They see in the legislation proof of the old theory that Erdogan has a secret Islamic agenda aiming at undermining secularism from within. This led the Office of the Chief of the General Staff to declare that the religious schools were only suitable "to train graduates for handling religious service." The statement added: "Nobody should be wondering what the army's stance will be on this issue."
expected, the law was vetoed by President Ahmet Necdet Sezer, thus making the
prospects for passing the legislation appear cloudy at best. If Erdogan's
party, with its solid majority, persists, the legislation could end up before
this was all along Erdogan's undeclared design: to demonstrate to his
religious and more conservative supporters that he tried in the knowledge
that his efforts would fail. Such a wily approach would have the advantage of
retaining the loyalty of religious supporters while not permanently
alienating the army or the EU (as Roger Cohen puts it in The New York Times). For there is only one obvious way that Erdogan can
claim a unique place in Turkish history: to emerge as the politician who
persuaded EU leaders that
brings us to a question worthy of exploration: Is there a place, now or in
future, for secularism in a country like
This question is
central, as I believe that secularism is a fundamental (even-though
insufficient) pre-requisite for the creation of a democratic state. Talk
about reform and democratization in
This, under the leadership and drive of the various governmental bodies, has led the society to delve into a kind of public hysteria, with little resemblance in the rest of the world.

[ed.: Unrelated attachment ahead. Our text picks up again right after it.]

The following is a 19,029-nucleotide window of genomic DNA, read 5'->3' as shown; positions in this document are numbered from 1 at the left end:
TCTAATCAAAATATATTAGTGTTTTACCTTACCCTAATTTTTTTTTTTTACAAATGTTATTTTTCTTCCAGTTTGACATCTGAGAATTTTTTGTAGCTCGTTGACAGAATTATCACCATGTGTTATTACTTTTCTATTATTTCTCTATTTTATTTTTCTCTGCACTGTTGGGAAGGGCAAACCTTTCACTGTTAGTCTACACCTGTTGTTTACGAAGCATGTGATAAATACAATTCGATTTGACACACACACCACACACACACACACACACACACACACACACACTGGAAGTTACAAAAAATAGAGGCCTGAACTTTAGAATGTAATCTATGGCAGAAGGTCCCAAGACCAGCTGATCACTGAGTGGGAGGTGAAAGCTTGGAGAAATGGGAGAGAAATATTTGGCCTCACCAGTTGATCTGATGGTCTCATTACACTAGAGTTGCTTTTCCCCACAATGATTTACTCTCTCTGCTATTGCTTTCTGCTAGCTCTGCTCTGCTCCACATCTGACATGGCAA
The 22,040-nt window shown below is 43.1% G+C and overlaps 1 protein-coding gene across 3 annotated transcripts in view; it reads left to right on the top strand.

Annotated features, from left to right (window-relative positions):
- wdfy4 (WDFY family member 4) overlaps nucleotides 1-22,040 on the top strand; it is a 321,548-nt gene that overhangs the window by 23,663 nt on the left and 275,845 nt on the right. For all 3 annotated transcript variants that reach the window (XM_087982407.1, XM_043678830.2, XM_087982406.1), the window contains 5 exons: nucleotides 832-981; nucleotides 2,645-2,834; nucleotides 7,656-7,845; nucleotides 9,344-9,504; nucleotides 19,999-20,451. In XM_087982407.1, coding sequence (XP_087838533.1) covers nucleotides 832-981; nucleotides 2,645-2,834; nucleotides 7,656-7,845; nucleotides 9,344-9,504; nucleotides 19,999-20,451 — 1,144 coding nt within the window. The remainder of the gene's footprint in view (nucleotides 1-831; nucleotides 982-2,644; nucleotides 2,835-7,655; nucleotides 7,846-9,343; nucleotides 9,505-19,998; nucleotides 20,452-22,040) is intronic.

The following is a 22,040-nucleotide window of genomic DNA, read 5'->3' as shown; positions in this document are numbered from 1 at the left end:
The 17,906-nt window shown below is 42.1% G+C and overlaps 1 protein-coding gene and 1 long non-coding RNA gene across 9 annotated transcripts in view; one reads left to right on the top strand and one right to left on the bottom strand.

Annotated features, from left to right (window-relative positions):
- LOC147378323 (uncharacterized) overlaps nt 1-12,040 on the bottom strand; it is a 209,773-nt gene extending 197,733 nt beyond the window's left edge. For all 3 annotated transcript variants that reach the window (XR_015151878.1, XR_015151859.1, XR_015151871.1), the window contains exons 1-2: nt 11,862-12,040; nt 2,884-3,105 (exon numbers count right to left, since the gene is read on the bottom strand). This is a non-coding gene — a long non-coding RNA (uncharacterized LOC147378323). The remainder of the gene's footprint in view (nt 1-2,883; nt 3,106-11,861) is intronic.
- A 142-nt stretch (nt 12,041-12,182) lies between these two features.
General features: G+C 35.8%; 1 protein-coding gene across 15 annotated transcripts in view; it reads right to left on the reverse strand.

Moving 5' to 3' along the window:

Here are some demonstrative examples:
First: whereas the number students of religious schools in Turkey is about 80,000 in Egypt (with a comparable population) this figure exceeds one and one-half million, in addition to tens of thousands of graduates who enrolled in various colleges (including military schools...). In every middle-sized town there is now a religious school (or rather two; one for males and one for females). This massive program has been implemented mostly in the past twenty-five years. As if that was not enough, there is a fast-spreading phenomenon of private ‘Islamic schools’, operating under the nose of the government, whose mission is to infuse the minds of pupils, starting at kindergarten age, with an extensive dose of Islamic indoctrination. This, coming on top of the general curricula which are based on rote learning, could only mean the shaping of generations of youngsters unable to conduct critical thinking, and ready to receive guiding orders unquestioningly.